Ella Helmuth | Photography Editor
Undergraduate Student Government passed a resolution last night to rename Hebert Hall, located on the Academic Quadrangle between Norman Mayer and Cudd Halls.
The building, which currently houses the Africana Studies Department, Center for Academic Equity and History Department, was named after Tulane Class of 1924 alum F. Edward Hebert.
Hebert went on to have the longest-serving term in the U.S. House of Representatives out of any Louisiana representative. Of much more concern to the authors of last night’s legislation, however, were the racist and anti-integration platforms on which Hebert ran.
A self-identified supporter of the “war against Civil Rights,” Hebert contributed to the language of, and strongly advocated for, the Southern Manifesto. This manifesto is the single largest piece of legislation in opposition to Brown v. Board of Education, which established the unconstitutionality of segregation in 1954.
“What is most jarring about the building and its namesake is the positioning of three of the many departments in that building: the Africana Studies Department, Center for Academic Equity and History Department,” Shahamat Uddin, co-author of the legislation and USG senator, said. “What does it say about what side of history Tulane is on when its History Department is housed in a building named after a segregationist?”
The 20th senate of USG passed the legislation at the eighth session Tuesday night at Kendall Cram in the Lavin-Bernick Center for University Life. Approval of the resolution does not immediately rename the building but instead calls upon the administration to rename it.
The resolution will next be brought to Tulane’s Graduate and Professional Student Association then the University Senate. Ultimately, a USG Ad-Hoc Committee will present a proposal to the Tulane Board of Administrators, who will make a decision regarding the proposed renaming.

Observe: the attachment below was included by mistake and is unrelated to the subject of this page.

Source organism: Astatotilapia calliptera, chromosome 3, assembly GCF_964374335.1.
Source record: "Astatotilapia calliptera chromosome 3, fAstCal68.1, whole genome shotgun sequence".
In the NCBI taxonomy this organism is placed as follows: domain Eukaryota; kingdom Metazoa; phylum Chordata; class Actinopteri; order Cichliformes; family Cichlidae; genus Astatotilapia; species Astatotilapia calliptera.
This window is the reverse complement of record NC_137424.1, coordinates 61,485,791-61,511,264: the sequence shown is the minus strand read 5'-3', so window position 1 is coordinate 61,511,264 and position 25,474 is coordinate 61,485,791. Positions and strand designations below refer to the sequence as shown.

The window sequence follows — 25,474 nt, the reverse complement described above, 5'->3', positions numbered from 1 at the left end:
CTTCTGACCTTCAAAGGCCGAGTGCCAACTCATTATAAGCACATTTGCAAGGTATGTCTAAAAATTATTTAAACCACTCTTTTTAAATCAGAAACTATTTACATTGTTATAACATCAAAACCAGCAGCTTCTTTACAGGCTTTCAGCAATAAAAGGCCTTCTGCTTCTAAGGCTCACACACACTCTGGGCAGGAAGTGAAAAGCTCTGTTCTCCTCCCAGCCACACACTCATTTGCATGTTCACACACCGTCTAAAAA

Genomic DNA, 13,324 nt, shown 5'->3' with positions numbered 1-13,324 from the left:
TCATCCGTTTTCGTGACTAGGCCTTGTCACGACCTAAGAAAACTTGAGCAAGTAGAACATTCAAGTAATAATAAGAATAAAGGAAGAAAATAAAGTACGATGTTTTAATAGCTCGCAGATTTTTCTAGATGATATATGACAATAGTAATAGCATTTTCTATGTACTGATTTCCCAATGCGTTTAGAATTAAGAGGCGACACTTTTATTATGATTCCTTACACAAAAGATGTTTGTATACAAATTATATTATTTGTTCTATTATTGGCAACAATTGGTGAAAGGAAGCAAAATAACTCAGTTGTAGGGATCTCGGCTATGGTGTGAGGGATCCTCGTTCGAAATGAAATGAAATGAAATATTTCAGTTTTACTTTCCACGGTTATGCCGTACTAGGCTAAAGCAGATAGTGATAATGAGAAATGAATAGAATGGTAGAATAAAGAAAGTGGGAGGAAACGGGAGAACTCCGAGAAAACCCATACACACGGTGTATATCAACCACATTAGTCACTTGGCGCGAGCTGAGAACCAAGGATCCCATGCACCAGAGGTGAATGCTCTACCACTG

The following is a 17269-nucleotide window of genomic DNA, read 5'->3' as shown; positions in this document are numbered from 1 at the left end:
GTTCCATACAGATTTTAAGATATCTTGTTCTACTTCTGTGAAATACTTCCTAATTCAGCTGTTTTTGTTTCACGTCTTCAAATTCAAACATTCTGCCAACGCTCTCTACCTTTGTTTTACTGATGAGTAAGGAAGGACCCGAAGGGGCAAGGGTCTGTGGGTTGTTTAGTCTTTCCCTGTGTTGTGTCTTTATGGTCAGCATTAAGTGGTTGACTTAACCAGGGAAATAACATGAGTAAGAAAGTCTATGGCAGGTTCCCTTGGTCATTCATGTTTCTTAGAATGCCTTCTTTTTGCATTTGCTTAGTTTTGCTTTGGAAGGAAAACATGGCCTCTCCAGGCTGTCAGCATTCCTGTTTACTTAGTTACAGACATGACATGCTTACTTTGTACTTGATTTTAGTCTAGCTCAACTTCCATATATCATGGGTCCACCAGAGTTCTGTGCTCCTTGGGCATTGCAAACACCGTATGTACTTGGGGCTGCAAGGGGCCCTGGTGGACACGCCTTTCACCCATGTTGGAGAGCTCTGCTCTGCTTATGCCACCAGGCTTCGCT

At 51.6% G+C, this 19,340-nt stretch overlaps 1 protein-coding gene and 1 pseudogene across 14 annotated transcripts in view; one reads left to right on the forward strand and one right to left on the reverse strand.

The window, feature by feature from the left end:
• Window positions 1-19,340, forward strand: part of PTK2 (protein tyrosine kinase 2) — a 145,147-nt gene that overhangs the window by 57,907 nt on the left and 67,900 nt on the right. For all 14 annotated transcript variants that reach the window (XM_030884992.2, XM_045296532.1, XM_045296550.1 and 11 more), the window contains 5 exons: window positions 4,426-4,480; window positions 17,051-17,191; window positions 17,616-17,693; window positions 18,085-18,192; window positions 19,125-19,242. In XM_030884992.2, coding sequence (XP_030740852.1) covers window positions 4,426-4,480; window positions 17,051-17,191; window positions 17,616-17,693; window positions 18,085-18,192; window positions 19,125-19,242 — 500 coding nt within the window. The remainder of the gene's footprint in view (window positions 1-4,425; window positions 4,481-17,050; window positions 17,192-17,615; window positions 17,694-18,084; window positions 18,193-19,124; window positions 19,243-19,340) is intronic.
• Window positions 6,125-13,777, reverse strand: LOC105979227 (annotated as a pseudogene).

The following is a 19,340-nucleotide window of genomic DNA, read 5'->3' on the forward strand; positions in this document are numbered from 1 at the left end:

For the building’s new name, the legislation suggests Guillory and Elloie Hall in recognition of the efforts of two black women, Barbara Marie Guillory and Pearlie Hardin Elloie, who were the first two students of color at Tulane University. Their attendance was largely contested until they defeated the administration and successfully integrated Tulane in 1965.
Sonali Chadha, co-author of the legislation and USG Diversity and Inclusive Excellence chair, said she and co-authors and senators Juharah Worku and Uddin think it is important to rename Hebert Hall because “it perpetuates a culture of white supremacy on campus.”
During Senate, the authors cited other buildings on campus, including Gibson Hall, as perpetuating white supremacy. The building was named after Randall Lee Gibson, a Confederate general.
All of which is laughable at a university named Tulane.
— Michael Jacobs (@ChipJake) November 29, 2017
“There have been talks about pushing efforts toward other Tulane dedications and namesakes … but at this moment we are dedicated towards the task of removing the name of F. Edward Hebert before moving on to other endeavors,” Uddin said.
The legislation cited the decisions of peer institutions to rename buildings memorializing slavery and the Confederacy as well as the Take ‘Em Down Nola movement. Duke, Georgetown, Rutgers and Princeton have recently renamed campus buildings that commemorated Confederate or slaveholding individuals.
“We also acknowledge we are opening a can of worms when it comes to buildings named after white supremacists,” Chadha said. “We are here to begin and follow through on that fight to removing the names of controversial and oppressive figures on this campus …”
By passing the resolution to rename Hebert Hall, USG called upon the university to join these movements in renaming, if not rewriting, the university’s history. Chadha, Uddin and Worku wrote and are distributing a letter calling upon the Board of Administrators to take action.
“The Tulane administration talks much about their efforts to diversify campus and make it a more inclusive climate for marginalized students, and we felt this was a tangible way to demonstrate intolerance for a white supremacist campus,” Chadha said.
For Uddin, the opportunity to rename campus buildings inspired him in part to run for USG Senate after he attended one of Students Organizing Against Racism’s Tours of Truth.
“The authorship process in itself was very empowering because the fight for diversity and against racism can feel endless and hopeless without easily seeing tangible impact,” Uddin said. “In writing this legislation, we foresaw a future where our actions could make tangible impact and that was definitely motivation and a driving factor in our efforts.”